Functional Discontentment or Why Artists Can't Be Satisfied

Creatives are notorious for being unsatisfied with their work and for that translating to a general unhappiness in life. Hidden in that, though, is a real key to creativity, as long as one can find the proper balance. 

I think Simon Cade from DSLRgude is spot on when he talks about "constructive pessimism" and moments of brilliance in this video. There's a certain mysticism around the creative process, as if it's a magical thing during which the artistic genius conjures flashes of inspiration, when anyone who works as a creative knows that those "flashes" are really the sum of decades of learning, experimentation, refinement, repetition, success, and failure, and when seen that way, they're not magic at all; they're hard-earned. Of course, the downside is the feeling of never being good enough and never being ready to release one's work, because it can always be better. As a composer, I struggle with this constantly. There's no piece of music I've put out that I haven't thought "that transition could have been smoother, that chord voicing could have be clearer." It's a difficult balance both to find success and to be happy with ourselves and what we do, and I suspect the balance is different for all of us. Do you struggle with it? Let me know in the comments.

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Thomas Starlit's picture

Great post! In its essence, this video is very similar to the Ira Glass video which I also have drawn much encouragement from

Anonymous's picture

Interesting theory, but im not sure that i agree on the part it's at stressfull og pessimistic way too live. You don't have too be depressive and melancholy person(as I interpret it), just because you are your own worst critic. Thats what the fuels the engine, when you see something you can do better. Thats not stressfull. Thats bliss. If you can say so.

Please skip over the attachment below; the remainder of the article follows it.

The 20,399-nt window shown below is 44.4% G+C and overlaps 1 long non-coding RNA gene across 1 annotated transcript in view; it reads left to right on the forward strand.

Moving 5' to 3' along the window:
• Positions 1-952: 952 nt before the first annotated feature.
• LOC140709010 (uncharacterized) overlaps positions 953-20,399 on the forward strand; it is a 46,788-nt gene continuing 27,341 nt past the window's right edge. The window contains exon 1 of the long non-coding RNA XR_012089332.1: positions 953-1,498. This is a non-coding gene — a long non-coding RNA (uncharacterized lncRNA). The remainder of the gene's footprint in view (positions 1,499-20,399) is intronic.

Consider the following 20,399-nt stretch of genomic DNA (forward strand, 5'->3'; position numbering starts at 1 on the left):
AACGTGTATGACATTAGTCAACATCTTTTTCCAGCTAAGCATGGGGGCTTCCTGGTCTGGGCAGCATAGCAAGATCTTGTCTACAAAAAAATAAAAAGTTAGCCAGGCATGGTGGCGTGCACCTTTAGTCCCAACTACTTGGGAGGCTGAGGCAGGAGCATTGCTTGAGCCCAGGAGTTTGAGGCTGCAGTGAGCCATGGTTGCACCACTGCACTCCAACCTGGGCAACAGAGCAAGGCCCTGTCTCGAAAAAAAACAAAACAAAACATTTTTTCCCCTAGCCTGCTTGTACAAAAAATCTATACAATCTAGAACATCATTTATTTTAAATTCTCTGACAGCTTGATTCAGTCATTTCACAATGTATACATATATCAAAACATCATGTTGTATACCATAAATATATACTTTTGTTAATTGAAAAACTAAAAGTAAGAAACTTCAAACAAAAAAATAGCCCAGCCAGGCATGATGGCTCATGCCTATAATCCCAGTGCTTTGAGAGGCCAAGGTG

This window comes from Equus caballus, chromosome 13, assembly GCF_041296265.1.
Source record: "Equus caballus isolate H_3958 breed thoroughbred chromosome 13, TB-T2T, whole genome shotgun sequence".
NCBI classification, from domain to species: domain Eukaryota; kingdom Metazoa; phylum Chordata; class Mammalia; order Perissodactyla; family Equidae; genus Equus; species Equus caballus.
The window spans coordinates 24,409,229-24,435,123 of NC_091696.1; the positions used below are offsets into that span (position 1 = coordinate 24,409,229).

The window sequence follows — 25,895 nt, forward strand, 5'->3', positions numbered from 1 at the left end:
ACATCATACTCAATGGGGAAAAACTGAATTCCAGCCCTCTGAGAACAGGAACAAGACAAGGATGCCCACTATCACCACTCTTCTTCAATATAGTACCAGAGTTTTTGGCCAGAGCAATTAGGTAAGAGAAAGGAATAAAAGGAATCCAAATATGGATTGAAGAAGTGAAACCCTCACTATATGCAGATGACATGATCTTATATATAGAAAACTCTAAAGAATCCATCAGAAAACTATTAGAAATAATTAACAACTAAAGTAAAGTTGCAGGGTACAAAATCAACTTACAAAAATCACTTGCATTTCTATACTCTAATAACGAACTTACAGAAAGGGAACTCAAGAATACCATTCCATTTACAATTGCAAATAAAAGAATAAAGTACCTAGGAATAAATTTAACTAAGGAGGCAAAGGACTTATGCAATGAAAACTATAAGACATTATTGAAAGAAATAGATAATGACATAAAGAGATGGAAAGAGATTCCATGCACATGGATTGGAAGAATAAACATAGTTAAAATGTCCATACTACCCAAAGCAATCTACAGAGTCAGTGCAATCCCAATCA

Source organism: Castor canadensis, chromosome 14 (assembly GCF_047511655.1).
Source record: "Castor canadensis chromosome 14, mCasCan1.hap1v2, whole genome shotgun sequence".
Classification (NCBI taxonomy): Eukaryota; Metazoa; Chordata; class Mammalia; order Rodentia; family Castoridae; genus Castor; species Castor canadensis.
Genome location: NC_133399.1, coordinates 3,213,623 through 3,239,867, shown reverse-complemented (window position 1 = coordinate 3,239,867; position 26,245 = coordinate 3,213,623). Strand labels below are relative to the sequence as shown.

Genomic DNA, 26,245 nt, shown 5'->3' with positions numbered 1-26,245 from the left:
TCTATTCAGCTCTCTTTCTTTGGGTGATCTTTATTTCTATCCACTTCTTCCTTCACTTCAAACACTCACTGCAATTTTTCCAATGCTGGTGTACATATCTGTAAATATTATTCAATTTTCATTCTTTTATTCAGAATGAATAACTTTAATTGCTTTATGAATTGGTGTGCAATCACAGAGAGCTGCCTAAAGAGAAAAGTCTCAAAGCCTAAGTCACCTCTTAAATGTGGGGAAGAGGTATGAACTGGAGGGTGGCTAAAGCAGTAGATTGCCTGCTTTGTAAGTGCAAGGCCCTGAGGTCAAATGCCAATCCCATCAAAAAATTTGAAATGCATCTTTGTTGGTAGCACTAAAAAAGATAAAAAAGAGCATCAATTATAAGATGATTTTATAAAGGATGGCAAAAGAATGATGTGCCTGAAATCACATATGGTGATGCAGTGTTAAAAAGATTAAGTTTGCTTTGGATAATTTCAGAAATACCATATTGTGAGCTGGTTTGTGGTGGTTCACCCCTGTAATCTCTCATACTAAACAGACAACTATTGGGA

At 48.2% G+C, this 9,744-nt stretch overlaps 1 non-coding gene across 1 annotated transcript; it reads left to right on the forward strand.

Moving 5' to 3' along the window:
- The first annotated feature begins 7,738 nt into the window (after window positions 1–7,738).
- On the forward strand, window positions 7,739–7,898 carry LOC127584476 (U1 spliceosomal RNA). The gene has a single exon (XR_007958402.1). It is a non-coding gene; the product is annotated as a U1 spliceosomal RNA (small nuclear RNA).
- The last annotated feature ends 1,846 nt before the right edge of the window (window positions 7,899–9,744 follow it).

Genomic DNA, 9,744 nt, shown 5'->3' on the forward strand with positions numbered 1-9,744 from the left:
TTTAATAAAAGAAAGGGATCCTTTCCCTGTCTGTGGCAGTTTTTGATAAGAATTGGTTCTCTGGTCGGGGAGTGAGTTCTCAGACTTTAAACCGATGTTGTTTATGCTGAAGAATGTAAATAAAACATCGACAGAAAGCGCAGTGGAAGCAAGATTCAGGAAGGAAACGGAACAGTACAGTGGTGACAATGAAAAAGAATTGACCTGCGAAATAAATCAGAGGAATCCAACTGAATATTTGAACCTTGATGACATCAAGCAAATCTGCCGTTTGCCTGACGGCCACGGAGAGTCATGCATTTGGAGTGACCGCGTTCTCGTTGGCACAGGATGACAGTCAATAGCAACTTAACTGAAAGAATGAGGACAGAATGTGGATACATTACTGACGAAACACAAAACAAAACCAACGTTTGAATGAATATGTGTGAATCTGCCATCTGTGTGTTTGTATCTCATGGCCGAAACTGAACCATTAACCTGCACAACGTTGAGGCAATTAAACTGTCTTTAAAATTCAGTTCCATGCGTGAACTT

Josh Rottman's picture

I enjoyed this video a great deal, kid's wise beyond his years. I will say on the video side of my work, clients forced me early on to pump out quality edits quickly and consistently which helped me make my discontentment more functional with time. It forced me to understand the relative lack of importance of my creative hang-ups and to realize that the best thing I could do is put my project out there, learn something from it and apply what I learned to the next. Rinse and repeat.

Spending 10,000 hours on one project will only help you glean so many lessons about who you are as a creative and what you desire to say with your medium, where spending that same 10,000 hours on many consecutive projects--persistence in the face of obstacles and failures--may help you learn more and progress further faster.

The thing I've struggled with most in my first 5 years with a camera is not technical, it's finding my style and what/how I desire to articulate through the things I make. I've come to understand style is such a sought after element of creation because it will never come in a single brainstorm or project. It is by its nature the accumulation of years of experience trying and failing at numerous things and much of the time shouldn't come easily or quickly.